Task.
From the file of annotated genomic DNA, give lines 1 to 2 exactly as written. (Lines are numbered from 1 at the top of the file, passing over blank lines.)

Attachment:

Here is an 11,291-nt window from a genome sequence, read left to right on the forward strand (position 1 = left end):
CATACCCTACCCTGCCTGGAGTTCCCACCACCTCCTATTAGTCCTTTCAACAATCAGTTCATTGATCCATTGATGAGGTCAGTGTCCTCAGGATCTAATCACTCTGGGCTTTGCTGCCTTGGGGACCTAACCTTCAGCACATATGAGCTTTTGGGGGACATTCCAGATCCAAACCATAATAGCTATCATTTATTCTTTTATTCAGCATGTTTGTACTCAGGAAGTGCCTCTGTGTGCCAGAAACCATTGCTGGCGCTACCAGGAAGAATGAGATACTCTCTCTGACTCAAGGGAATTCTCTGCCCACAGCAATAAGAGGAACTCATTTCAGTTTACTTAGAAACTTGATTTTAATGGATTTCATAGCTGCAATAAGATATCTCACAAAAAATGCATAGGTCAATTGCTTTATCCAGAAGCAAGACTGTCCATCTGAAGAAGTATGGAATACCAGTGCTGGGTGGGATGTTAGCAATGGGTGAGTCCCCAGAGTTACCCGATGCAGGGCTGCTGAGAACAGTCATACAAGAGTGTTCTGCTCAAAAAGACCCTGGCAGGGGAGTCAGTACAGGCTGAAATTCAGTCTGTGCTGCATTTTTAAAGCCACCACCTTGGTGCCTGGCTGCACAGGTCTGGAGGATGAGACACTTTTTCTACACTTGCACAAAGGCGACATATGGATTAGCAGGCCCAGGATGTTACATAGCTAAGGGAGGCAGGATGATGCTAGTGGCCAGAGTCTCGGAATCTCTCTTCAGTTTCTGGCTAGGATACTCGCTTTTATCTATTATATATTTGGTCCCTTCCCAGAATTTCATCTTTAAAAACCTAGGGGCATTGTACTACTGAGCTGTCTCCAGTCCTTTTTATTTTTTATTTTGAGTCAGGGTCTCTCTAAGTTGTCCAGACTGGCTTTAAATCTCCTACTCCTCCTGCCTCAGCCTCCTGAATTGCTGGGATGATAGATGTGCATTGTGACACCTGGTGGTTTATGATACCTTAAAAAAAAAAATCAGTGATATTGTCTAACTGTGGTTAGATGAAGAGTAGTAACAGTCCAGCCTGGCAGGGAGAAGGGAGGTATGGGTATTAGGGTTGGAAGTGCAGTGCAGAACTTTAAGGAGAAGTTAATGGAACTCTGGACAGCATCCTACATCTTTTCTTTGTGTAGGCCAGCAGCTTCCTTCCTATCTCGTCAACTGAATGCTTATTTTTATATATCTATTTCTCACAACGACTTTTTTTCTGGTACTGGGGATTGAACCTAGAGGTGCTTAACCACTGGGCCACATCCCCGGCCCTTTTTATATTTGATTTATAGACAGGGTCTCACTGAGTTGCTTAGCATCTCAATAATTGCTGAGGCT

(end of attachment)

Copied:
Here is an 11,291-nt window from a genome sequence, read left to right on the forward strand (position 1 = left end):
CATACCCTACCCTGCCTGGAGTTCCCACCACCTCCTATTAGTCCTTTCAACAATCAGTTCATTGATCCATTGATGAGGTCAGTGTCCTCAGGATCTAATCACTCTGGGCTTTGCTGCCTTGGGGACCTAACCTTCAGCACATATGAGCTTTTGGGGGACATTCCAGATCCAAACCATAATAGCTATCATTTATTCTTTTATTCAGCATGTTTGTACTCAGGAAGTGCCTCTGTGTGCCAGAAACCATTGCTGGCGCTACCAGGAAGAATGAGATACTCTCTCTGACTCAAGGGAATTCTCTGCCCACAGCAATAAGAGGAACTCATTTCAGTTTACTTAGAAACTTGATTTTAATGGATTTCATAGCTGCAATAAGATATCTCACAAAAAATGCATAGGTCAATTGCTTTATCCAGAAGCAAGACTGTCCATCTGAAGAAGTATGGAATACCAGTGCTGGGTGGGATGTTAGCAATGGGTGAGTCCCCAGAGTTACCCGATGCAGGGCTGCTGAGAACAGTCATACAAGAGTGTTCTGCTCAAAAAGACCCTGGCAGGGGAGTCAGTACAGGCTGAAATTCAGTCTGTGCTGCATTTTTAAAGCCACCACCTTGGTGCCTGGCTGCACAGGTCTGGAGGATGAGACACTTTTTCTACACTTGCACAAAGGCGACATATGGATTAGCAGGCCCAGGATGTTACATAGCTAAGGGAGGCAGGATGATGCTAGTGGCCAGAGTCTCGGAATCTCTCTTCAGTTTCTGGCTAGGATACTCGCTTTTATCTATTATATATTTGGTCCCTTCCCAGAATTTCATCTTTAAAAACCTAGGGGCATTGTACTACTGAGCTGTCTCCAGTCCTTTTTATTTTTTATTTTGAGTCAGGGTCTCTCTAAGTTGTCCAGACTGGCTTTAAATCTCCTACTCCTCCTGCCTCAGCCTCCTGAATTGCTGGGATGATAGATGTGCATTGTGACACCTGGTGGTTTATGATACCTTAAAAAAAAAAATCAGTGATATTGTCTAACTGTGGTTAGATGAAGAGTAGTAACAGTCCAGCCTGGCAGGGAGAAGGGAGGTATGGGTATTAGGGTTGGAAGTGCAGTGCAGAACTTTAAGGAGAAGTTAATGGAACTCTGGACAGCATCCTACATCTTTTCTTTGTGTAGGCCAGCAGCTTCCTTCCTATCTCGTCAACTGAATGCTTATTTTTATATATCTATTTCTCACAACGACTTTTTTTCTGGTACTGGGGATTGAACCTAGAGGTGCTTAACCACTGGGCCACATCCCCGGCCCTTTTTATATTTGATTTATAGACAGGGTCTCACTGAGTTGCTTAGCATCTCAATAATTGCTGAGGCT